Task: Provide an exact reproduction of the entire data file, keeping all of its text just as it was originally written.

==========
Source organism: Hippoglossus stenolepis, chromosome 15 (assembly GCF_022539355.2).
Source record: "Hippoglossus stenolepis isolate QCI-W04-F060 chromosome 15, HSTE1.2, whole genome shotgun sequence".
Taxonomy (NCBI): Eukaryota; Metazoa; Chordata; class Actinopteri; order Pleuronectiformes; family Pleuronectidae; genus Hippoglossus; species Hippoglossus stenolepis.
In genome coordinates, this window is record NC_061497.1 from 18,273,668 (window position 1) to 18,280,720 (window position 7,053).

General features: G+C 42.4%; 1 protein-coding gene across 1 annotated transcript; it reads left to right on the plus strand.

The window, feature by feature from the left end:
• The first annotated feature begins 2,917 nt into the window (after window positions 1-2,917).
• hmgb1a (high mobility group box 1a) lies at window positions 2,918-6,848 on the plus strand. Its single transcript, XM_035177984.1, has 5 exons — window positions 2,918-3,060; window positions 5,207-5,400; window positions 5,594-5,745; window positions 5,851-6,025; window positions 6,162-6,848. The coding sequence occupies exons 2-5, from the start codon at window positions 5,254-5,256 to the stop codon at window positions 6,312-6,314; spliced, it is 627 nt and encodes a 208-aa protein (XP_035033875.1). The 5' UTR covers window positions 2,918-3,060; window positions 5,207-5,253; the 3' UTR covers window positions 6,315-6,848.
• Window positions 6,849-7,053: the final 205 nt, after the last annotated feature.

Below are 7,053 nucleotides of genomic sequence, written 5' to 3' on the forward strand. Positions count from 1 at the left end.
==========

Source organism: Hippoglossus stenolepis, chromosome 15 (assembly GCF_022539355.2).
Source record: "Hippoglossus stenolepis isolate QCI-W04-F060 chromosome 15, HSTE1.2, whole genome shotgun sequence".
Taxonomy (NCBI): Eukaryota; Metazoa; Chordata; class Actinopteri; order Pleuronectiformes; family Pleuronectidae; genus Hippoglossus; species Hippoglossus stenolepis.
In genome coordinates, this window is record NC_061497.1 from 18,273,668 (window position 1) to 18,280,720 (window position 7,053).

General features: G+C 42.4%; 1 protein-coding gene across 1 annotated transcript; it reads left to right on the plus strand.

The window, feature by feature from the left end:
• The first annotated feature begins 2,917 nt into the window (after window positions 1-2,917).
• hmgb1a (high mobility group box 1a) lies at window positions 2,918-6,848 on the plus strand. Its single transcript, XM_035177984.1, has 5 exons — window positions 2,918-3,060; window positions 5,207-5,400; window positions 5,594-5,745; window positions 5,851-6,025; window positions 6,162-6,848. The coding sequence occupies exons 2-5, from the start codon at window positions 5,254-5,256 to the stop codon at window positions 6,312-6,314; spliced, it is 627 nt and encodes a 208-aa protein (XP_035033875.1). The 5' UTR covers window positions 2,918-3,060; window positions 5,207-5,253; the 3' UTR covers window positions 6,315-6,848.
• Window positions 6,849-7,053: the final 205 nt, after the last annotated feature.

Below are 7,053 nucleotides of genomic sequence, written 5' to 3' on the forward strand. Positions count from 1 at the left end.